What does Mr. Trump’s history of trademark litigation foretell? We’ve made an extensive examination of lawsuits filed, administrative challenges in the Trademark Office, and Trump’s history of trademark registration ownership.
Two of the things about Donald Trump which have become legendary are his love of the “Trump” brand, and his love of litigation. What do his trademark lawsuits and registrations foretell about the course of trademark law in this country for the next four years?
Let’s be honest. With healthcare, immigration, job creation, and nuclear codes among the things that the transition team must fix, trademarks are not exactly part of the first 100 days’ agenda. As important a role as they play in today’s connected economy, trademark policy is something candidates rarely (if ever) discuss. We’re told that Mrs. Clinton was once herself an IP lawyer. But presidents have not traditionally been significant brand owners. Ford Motor Company did not come from Gerald. Vacuum cleaners were not made by Herbert. Taylor wines did not come from Zachary’s family. Obamacare is from Barack…but that’s different.
President-elect Donald Trump addresses supporters during a campaign rally in Cleveland, Ohio on October 22, 2016. (Photo credit JAY LAPRETE/AFP/Getty Images)
If the candidates in an election between a former IP lawyer and a king of brand names don’t talk about trademarks in a campaign, no one ever will. This seems to be the case even the one time there is a significant public policy concern, namely, whether trademark registration may be refused or cancelled when applied to arguably disparaging trademarks, such as “The Slants” or “Redskins.” We’re unlikely to see a role for trademark law issues more prominent in political discourse than that.
Mr. Trump has been a diligent trademark owner. Federal court records show that Donald J. Trump or some Trump company or organization has been involved in a half dozen federal trademark lawsuits over the past ten years. The most recent suit in 2015 technically was a false advertising matter, not a trademark case. His Las Vegas companies filed a case against two labor unions which had circulated a flyer stating that Mr. Trump did not stay at one of his own resorts during an early campaign stop in Nevada, but rather stayed at a competitor’s property — a fact which he denies. The claim was that this allegedly false statement caused reputational injury to the Trump Hotel Las Vegas and constituted false advertising.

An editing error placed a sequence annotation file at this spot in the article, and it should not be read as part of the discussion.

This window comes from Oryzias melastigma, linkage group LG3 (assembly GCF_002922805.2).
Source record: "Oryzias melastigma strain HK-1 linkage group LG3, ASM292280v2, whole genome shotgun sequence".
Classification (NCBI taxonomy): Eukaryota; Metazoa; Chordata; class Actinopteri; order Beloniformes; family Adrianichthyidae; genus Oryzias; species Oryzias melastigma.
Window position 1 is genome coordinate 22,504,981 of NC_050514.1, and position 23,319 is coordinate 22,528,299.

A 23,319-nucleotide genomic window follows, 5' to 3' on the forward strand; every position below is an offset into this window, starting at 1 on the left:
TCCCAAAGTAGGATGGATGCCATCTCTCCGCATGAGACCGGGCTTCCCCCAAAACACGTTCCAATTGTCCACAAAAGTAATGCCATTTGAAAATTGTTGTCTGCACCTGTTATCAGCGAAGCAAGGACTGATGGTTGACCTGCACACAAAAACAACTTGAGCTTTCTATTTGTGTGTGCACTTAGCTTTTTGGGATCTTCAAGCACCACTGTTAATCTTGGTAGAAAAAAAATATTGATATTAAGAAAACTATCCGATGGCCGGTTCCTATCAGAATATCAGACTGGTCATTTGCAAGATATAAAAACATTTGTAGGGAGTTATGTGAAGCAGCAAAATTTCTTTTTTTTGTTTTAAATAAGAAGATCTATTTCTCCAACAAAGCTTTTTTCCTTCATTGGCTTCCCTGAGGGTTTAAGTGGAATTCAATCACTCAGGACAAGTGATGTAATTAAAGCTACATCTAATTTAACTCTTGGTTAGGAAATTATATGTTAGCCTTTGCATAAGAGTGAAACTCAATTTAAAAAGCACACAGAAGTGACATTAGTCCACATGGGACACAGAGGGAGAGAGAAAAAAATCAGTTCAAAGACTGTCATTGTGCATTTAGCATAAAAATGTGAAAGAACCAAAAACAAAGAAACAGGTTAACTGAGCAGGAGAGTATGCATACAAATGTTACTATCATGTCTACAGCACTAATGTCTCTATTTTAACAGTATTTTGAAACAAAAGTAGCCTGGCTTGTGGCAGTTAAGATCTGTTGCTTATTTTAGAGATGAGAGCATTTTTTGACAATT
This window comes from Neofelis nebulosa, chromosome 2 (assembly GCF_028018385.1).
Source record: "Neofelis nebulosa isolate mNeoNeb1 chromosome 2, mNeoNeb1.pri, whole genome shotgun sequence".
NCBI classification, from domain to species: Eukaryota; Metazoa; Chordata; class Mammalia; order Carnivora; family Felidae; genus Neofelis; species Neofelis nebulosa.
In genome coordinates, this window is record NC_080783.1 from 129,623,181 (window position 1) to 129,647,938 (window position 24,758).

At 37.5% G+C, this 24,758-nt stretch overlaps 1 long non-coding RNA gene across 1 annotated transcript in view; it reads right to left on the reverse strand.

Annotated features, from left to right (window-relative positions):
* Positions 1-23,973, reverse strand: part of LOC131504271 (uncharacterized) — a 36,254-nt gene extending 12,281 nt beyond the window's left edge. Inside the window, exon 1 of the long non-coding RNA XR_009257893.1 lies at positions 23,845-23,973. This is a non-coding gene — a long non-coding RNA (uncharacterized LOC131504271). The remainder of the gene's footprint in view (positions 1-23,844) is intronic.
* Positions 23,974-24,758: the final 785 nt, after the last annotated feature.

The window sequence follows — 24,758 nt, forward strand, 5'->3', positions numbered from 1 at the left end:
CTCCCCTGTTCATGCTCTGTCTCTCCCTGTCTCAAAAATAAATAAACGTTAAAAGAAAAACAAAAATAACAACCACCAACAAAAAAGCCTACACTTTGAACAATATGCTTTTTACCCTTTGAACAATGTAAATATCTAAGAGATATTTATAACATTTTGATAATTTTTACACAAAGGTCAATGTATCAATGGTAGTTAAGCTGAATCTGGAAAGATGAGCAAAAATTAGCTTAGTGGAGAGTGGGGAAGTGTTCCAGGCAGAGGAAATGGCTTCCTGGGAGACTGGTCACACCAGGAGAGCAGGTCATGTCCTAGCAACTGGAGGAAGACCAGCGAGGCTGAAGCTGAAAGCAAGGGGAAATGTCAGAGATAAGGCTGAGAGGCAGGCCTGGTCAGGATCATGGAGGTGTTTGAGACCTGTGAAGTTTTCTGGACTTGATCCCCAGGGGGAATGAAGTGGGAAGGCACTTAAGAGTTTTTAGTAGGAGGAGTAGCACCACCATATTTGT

The lawsuit characterized Mr. Trump as “…the archetypical businessman – a deal maker without peer. Mr. Trump is a world famous individual, and his name is synonymous with fame, fortune and luxury.” (The court dismissed the case this August, the Trump organization did not attempt to amend its papers, and agreed to the dismissal.)
Before that, the last case showing up under the trademark records in federal court went back to 2008 and involved a dispute over registration of the domain name for “Trump Plaza Of The Palm Beaches” by an independent broker. Pretty routine stuff. In all, there are about seventeen trademark cases over the past twenty five years. None would give the sense Mr. Trump would favor either more robust infringement remedies in court, nor more liberal protections for alleged infringers.
Looking at litigation within the Trademark Office, which typically attempts to block registration to another party based on a claim of confusion, the Trump organization has been a bit more active. But the records do not reflect any activity which appears to be outside the norm of trademark action for the owner of so many marks. This type of trademark protection activity is not unusual for a portfolio of this size. When a mark often consists of a common term, like “trump,” which also has multiple dictionary meanings, conflicts are pretty certain to arise.